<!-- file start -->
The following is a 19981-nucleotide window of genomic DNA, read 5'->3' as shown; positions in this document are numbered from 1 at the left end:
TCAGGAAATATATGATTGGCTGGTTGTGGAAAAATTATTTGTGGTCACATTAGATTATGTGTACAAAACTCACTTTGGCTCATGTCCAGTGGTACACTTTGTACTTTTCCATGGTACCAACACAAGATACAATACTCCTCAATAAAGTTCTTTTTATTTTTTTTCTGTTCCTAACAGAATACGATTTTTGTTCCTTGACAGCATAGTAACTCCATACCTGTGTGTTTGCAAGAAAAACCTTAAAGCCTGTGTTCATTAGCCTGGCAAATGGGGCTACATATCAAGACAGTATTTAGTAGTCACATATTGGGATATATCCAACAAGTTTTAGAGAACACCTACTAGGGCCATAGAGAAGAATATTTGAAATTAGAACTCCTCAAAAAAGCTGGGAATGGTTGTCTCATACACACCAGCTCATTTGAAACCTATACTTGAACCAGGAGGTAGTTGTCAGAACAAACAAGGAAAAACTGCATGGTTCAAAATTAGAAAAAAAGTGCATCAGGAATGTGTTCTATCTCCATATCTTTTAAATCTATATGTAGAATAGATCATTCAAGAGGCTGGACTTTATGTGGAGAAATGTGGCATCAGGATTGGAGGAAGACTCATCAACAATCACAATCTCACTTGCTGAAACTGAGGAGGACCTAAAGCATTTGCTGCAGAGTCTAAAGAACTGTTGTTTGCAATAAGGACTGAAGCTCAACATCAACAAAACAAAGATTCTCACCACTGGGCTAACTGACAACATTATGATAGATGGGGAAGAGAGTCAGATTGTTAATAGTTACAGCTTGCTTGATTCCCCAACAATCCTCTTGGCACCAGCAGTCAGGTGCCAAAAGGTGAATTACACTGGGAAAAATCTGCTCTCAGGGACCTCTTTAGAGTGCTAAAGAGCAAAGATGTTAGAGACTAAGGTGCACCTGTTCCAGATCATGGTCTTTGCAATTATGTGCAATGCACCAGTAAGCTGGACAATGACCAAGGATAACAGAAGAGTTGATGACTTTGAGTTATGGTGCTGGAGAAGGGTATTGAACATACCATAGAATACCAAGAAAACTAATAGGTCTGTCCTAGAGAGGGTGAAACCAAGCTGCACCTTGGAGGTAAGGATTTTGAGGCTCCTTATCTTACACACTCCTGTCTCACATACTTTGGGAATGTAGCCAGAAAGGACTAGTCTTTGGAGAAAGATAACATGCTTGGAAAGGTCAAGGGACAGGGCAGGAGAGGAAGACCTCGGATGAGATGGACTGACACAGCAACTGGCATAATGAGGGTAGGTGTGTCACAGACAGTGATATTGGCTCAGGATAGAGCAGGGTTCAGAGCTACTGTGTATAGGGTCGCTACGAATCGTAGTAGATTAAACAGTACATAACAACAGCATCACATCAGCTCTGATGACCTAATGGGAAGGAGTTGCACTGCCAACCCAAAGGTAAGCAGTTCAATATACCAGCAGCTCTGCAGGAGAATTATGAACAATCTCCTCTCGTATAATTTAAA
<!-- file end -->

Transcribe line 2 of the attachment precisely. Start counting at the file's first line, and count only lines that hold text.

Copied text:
TCAGGAAATATATGATTGGCTGGTTGTGGAAAAATTATTTGTGGTCACATTAGATTATGTGTACAAAACTCACTTTGGCTCATGTCCAGTGGTACACTTTGTACTTTTCCATGGTACCAACACAAGATACAATACTCCTCAATAAAGTTCTTTTTATTTTTTTTCTGTTCCTAACAGAATACGATTTTTGTTCCTTGACAGCATAGTAACTCCATACCTGTGTGTTTGCAAGAAAAACCTTAAAGCCTGTGTTCATTAGCCTGGCAAATGGGGCTACATATCAAGACAGTATTTAGTAGTCACATATTGGGATATATCCAACAAGTTTTAGAGAACACCTACTAGGGCCATAGAGAAGAATATTTGAAATTAGAACTCCTCAAAAAAGCTGGGAATGGTTGTCTCATACACACCAGCTCATTTGAAACCTATACTTGAACCAGGAGGTAGTTGTCAGAACAAACAAGGAAAAACTGCATGGTTCAAAATTAGAAAAAAAGTGCATCAGGAATGTGTTCTATCTCCATATCTTTTAAATCTATATGTAGAATAGATCATTCAAGAGGCTGGACTTTATGTGGAGAAATGTGGCATCAGGATTGGAGGAAGACTCATCAACAATCACAATCTCACTTGCTGAAACTGAGGAGGACCTAAAGCATTTGCTGCAGAGTCTAAAGAACTGTTGTTTGCAATAAGGACTGAAGCTCAACATCAACAAAACAAAGATTCTCACCACTGGGCTAACTGACAACATTATGATAGATGGGGAAGAGAGTCAGATTGTTAATAGTTACAGCTTGCTTGATTCCCCAACAATCCTCTTGGCACCAGCAGTCAGGTGCCAAAAGGTGAATTACACTGGGAAAAATCTGCTCTCAGGGACCTCTTTAGAGTGCTAAAGAGCAAAGATGTTAGAGACTAAGGTGCACCTGTTCCAGATCATGGTCTTTGCAATTATGTGCAATGCACCAGTAAGCTGGACAATGACCAAGGATAACAGAAGAGTTGATGACTTTGAGTTATGGTGCTGGAGAAGGGTATTGAACATACCATAGAATACCAAGAAAACTAATAGGTCTGTCCTAGAGAGGGTGAAACCAAGCTGCACCTTGGAGGTAAGGATTTTGAGGCTCCTTATCTTACACACTCCTGTCTCACATACTTTGGGAATGTAGCCAGAAAGGACTAGTCTTTGGAGAAAGATAACATGCTTGGAAAGGTCAAGGGACAGGGCAGGAGAGGAAGACCTCGGATGAGATGGACTGACACAGCAACTGGCATAATGAGGGTAGGTGTGTCACAGACAGTGATATTGGCTCAGGATAGAGCAGGGTTCAGAGCTACTGTGTATAGGGTCGCTACGAATCGTAGTAGATTAAACAGTACATAACAACAGCATCACATCAGCTCTGATGACCTAATGGGAAGGAGTTGCACTGCCAACCCAAAGGTAAGCAGTTCAATATACCAGCAGCTCTGCAGGAGAATTATGAACAATCTCCTCTCGTATAATTTAAA